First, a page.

November 12, 2019 report
Using CRISPR for dose-dependent activation of gene expressions
A team of researchers affiliated with several institutions in the U.S. has developed a way to use the CRISPR gene editing technique for dose-dependent activation of gene expressions. In their paper published in the journal Nature Biotechnology, the group describes their technique for altering gene expression in an alternative way and how well it worked.
As the researchers note, prior research has shown that gene expression can be suppressed or activated using the CRISPR/Cas9 gene editing technique. But until now, it had not been used as a way to enable dose-dependent activation of gene expression. In this new effort, the researchers have found a way to do just that by making use of chemical epigenetic modifiers (CEMs) that were specifically designed to activate desired gene expression by using some parts of the endogenous chromatin-activating machinery. Doing so, they note, removed the necessity of exogenous transcriptional activators.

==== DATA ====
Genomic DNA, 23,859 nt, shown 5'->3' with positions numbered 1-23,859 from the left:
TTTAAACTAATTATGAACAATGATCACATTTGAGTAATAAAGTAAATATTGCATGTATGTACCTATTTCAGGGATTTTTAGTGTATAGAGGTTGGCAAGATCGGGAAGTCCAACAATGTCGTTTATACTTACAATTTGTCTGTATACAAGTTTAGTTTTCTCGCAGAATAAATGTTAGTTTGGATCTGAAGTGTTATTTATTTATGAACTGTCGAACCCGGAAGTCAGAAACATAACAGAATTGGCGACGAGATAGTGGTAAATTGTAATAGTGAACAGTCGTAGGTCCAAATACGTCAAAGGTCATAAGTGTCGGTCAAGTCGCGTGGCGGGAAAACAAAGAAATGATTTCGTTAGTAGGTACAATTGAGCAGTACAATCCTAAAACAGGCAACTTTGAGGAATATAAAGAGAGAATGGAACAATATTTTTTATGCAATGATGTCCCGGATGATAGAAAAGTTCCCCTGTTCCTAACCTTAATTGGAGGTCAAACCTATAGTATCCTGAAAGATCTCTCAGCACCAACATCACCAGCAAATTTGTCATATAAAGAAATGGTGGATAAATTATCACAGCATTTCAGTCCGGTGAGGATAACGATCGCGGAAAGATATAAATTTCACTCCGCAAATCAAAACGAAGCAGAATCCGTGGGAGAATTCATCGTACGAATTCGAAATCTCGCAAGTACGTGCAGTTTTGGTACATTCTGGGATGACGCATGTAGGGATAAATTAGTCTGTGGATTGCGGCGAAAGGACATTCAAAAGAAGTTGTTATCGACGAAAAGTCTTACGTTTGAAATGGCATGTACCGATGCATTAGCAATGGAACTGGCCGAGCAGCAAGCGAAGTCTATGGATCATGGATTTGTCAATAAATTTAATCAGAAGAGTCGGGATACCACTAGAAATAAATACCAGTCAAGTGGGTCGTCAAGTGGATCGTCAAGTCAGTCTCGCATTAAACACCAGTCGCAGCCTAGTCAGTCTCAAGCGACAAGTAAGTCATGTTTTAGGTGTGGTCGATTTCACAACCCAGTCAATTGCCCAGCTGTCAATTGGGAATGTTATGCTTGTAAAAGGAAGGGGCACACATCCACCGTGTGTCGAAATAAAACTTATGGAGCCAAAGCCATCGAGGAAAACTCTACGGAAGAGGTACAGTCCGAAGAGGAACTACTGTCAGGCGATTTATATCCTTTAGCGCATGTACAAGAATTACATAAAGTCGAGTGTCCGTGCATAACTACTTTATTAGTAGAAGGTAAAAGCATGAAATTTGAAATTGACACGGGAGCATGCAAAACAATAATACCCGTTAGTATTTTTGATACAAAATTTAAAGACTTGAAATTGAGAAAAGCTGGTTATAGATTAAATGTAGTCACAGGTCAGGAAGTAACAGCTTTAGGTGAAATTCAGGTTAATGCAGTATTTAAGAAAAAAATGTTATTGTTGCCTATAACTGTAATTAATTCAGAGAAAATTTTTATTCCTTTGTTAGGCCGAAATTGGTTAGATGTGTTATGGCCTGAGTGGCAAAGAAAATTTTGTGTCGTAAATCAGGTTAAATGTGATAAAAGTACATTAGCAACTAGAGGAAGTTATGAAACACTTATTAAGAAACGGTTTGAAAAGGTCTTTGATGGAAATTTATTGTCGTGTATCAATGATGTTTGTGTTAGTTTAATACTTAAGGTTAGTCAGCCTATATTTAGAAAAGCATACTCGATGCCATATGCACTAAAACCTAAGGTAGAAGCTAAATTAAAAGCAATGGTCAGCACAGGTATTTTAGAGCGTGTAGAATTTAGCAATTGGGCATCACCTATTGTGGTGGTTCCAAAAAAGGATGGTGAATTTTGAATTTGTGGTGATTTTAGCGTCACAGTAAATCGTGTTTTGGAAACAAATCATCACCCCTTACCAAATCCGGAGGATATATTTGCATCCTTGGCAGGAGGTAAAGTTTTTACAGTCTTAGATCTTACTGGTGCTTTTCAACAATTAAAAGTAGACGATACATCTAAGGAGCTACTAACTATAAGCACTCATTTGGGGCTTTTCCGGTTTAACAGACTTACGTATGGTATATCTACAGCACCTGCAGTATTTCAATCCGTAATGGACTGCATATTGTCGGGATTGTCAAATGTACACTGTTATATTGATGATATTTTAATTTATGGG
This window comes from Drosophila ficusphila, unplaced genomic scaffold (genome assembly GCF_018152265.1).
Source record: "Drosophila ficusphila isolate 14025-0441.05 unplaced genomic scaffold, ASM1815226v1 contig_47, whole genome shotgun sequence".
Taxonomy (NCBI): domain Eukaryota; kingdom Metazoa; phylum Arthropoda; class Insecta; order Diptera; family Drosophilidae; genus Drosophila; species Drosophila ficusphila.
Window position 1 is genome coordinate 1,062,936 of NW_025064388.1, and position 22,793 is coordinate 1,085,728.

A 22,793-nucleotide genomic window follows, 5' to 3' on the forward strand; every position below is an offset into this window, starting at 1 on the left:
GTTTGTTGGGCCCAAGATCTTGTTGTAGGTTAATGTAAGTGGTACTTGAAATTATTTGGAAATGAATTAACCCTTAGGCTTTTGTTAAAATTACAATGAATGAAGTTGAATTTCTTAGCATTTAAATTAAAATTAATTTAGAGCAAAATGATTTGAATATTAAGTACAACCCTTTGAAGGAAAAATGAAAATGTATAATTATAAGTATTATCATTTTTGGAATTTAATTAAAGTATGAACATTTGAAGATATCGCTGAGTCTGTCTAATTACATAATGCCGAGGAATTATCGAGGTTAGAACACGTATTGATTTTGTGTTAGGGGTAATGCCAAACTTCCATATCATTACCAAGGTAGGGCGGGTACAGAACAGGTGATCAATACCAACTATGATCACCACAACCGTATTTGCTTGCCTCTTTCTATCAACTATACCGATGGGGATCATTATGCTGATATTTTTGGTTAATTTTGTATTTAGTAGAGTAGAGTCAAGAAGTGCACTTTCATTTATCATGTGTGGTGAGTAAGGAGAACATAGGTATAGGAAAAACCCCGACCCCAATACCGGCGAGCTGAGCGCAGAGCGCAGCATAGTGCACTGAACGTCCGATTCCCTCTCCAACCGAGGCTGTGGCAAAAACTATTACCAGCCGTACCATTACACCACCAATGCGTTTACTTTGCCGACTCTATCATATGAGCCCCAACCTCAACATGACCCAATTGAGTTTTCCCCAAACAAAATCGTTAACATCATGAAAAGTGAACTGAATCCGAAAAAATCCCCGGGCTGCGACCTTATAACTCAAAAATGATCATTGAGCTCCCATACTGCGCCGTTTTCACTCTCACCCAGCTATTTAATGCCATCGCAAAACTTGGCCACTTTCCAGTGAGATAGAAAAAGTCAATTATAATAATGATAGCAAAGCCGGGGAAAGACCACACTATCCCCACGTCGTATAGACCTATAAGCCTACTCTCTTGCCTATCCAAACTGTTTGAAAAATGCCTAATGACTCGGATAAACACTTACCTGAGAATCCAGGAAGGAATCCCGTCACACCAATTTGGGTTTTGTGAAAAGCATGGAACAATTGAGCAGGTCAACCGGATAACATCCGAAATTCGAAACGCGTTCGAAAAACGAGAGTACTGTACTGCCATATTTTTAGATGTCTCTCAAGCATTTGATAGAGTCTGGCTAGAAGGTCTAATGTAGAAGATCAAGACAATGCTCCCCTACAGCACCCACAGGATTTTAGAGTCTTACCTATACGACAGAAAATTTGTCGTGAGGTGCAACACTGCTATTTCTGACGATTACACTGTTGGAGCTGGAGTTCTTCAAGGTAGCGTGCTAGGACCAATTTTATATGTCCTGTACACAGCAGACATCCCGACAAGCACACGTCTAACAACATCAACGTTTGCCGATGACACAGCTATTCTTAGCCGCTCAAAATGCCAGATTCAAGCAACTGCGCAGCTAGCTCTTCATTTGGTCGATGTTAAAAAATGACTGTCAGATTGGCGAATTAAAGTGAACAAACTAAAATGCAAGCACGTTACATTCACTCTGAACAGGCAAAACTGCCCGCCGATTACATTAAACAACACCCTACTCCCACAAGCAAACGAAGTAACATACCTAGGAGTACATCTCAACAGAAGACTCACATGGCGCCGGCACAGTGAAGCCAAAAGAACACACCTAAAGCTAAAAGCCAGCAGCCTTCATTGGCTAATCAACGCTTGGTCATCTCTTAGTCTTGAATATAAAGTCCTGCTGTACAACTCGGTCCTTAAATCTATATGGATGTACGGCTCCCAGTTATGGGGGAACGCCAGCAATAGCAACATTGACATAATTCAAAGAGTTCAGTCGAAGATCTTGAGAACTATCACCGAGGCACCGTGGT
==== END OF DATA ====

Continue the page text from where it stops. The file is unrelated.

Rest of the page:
The new approach involved using two components; the first was Cas9, which was catalytically inactive along with the binding protein FKBP. The second was a CEM made with FK506, which was linked to a molecule that would interact with the desired cellular epigenetic machinery. More specifically, they created CEM-activating molecules that would find gene activating machinery, including CEM114, CEM87 and CEM88. Such molecules were meant to bind to different desired enzymes. Together, the two parts were used to activate gene expression in desired ways.
The researchers tested their system by infecting HEK293T cells with a fluorescent green protein and then performed cytometry on the cells that were expressing guide RNA and the inactive Cas9. They then tested activation of the gene using a plasmid expression along with one of the three chosen CEMs. Then they had to wait for two days to confirm that GFP expression was increased compared to cells that had not been treated. They also took a close look at the inactive Cas9 that had been treated with the CEMs to confirm that it was the CEM systems that were activating the GFP in the desired manner. In so doing, they found that treatment with CEM87 was the only test case that led to an increase in expression of GFP.
The researchers suggest their technique could be used in situations calling for dose-dependent activations of gene expression in validation studies.
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